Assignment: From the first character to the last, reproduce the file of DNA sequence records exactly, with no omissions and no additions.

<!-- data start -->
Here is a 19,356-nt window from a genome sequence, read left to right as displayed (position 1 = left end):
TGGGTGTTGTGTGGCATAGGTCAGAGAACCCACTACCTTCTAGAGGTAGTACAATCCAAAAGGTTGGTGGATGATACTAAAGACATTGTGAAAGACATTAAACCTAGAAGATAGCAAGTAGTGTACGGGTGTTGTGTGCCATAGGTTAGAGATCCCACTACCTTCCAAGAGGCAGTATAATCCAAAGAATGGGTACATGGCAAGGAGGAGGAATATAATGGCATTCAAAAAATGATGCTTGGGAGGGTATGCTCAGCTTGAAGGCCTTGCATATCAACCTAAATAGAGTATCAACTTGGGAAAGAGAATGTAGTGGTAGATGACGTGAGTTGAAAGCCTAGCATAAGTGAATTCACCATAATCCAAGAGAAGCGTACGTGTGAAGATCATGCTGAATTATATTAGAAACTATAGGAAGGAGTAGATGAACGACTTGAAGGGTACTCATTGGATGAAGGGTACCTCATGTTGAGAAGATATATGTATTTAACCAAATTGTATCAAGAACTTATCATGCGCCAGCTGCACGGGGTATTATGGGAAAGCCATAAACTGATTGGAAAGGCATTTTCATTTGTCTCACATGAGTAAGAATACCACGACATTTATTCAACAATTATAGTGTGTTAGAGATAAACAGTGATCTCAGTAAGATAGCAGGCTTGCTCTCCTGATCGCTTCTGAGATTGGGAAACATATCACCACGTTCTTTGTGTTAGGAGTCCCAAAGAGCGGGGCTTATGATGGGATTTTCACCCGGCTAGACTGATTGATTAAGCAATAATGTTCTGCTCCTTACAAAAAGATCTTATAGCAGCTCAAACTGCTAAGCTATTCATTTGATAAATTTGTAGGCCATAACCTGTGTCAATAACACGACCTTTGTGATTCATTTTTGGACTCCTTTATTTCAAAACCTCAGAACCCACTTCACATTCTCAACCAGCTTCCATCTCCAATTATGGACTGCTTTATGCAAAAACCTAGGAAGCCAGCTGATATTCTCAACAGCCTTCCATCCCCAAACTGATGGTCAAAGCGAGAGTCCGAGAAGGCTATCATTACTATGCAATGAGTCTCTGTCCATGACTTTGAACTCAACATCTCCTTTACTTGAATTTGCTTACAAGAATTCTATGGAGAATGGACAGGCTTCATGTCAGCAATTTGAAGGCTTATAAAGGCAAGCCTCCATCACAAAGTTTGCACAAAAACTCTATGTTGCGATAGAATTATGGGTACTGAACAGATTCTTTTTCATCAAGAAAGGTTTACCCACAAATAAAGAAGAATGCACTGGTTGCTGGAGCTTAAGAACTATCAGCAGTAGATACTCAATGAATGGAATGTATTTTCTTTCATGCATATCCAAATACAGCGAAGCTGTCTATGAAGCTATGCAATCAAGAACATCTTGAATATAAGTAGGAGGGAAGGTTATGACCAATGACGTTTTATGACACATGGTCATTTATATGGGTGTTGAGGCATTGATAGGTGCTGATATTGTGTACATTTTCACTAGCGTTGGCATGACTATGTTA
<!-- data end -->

Here is a 19,356-nt window from a genome sequence, read left to right as displayed (position 1 = left end):
TGGGTGTTGTGTGGCATAGGTCAGAGAACCCACTACCTTCTAGAGGTAGTACAATCCAAAAGGTTGGTGGATGATACTAAAGACATTGTGAAAGACATTAAACCTAGAAGATAGCAAGTAGTGTACGGGTGTTGTGTGCCATAGGTTAGAGATCCCACTACCTTCCAAGAGGCAGTATAATCCAAAGAATGGGTACATGGCAAGGAGGAGGAATATAATGGCATTCAAAAAATGATGCTTGGGAGGGTATGCTCAGCTTGAAGGCCTTGCATATCAACCTAAATAGAGTATCAACTTGGGAAAGAGAATGTAGTGGTAGATGACGTGAGTTGAAAGCCTAGCATAAGTGAATTCACCATAATCCAAGAGAAGCGTACGTGTGAAGATCATGCTGAATTATATTAGAAACTATAGGAAGGAGTAGATGAACGACTTGAAGGGTACTCATTGGATGAAGGGTACCTCATGTTGAGAAGATATATGTATTTAACCAAATTGTATCAAGAACTTATCATGCGCCAGCTGCACGGGGTATTATGGGAAAGCCATAAACTGATTGGAAAGGCATTTTCATTTGTCTCACATGAGTAAGAATACCACGACATTTATTCAACAATTATAGTGTGTTAGAGATAAACAGTGATCTCAGTAAGATAGCAGGCTTGCTCTCCTGATCGCTTCTGAGATTGGGAAACATATCACCACGTTCTTTGTGTTAGGAGTCCCAAAGAGCGGGGCTTATGATGGGATTTTCACCCGGCTAGACTGATTGATTAAGCAATAATGTTCTGCTCCTTACAAAAAGATCTTATAGCAGCTCAAACTGCTAAGCTATTCATTTGATAAATTTGTAGGCCATAACCTGTGTCAATAACACGACCTTTGTGATTCATTTTTGGACTCCTTTATTTCAAAACCTCAGAACCCACTTCACATTCTCAACCAGCTTCCATCTCCAATTATGGACTGCTTTATGCAAAAACCTAGGAAGCCAGCTGATATTCTCAACAGCCTTCCATCCCCAAACTGATGGTCAAAGCGAGAGTCCGAGAAGGCTATCATTACTATGCAATGAGTCTCTGTCCATGACTTTGAACTCAACATCTCCTTTACTTGAATTTGCTTACAAGAATTCTATGGAGAATGGACAGGCTTCATGTCAGCAATTTGAAGGCTTATAAAGGCAAGCCTCCATCACAAAGTTTGCACAAAAACTCTATGTTGCGATAGAATTATGGGTACTGAACAGATTCTTTTTCATCAAGAAAGGTTTACCCACAAATAAAGAAGAATGCACTGGTTGCTGGAGCTTAAGAACTATCAGCAGTAGATACTCAATGAATGGAATGTATTTTCTTTCATGCATATCCAAATACAGCGAAGCTGTCTATGAAGCTATGCAATCAAGAACATCTTGAATATAAGTAGGAGGGAAGGTTATGACCAATGACGTTTTATGACACATGGTCATTTATATGGGTGTTGAGGCATTGATAGGTGCTGATATTGTGTACATTTTCACTAGCGTTGGCATGACTATGTTA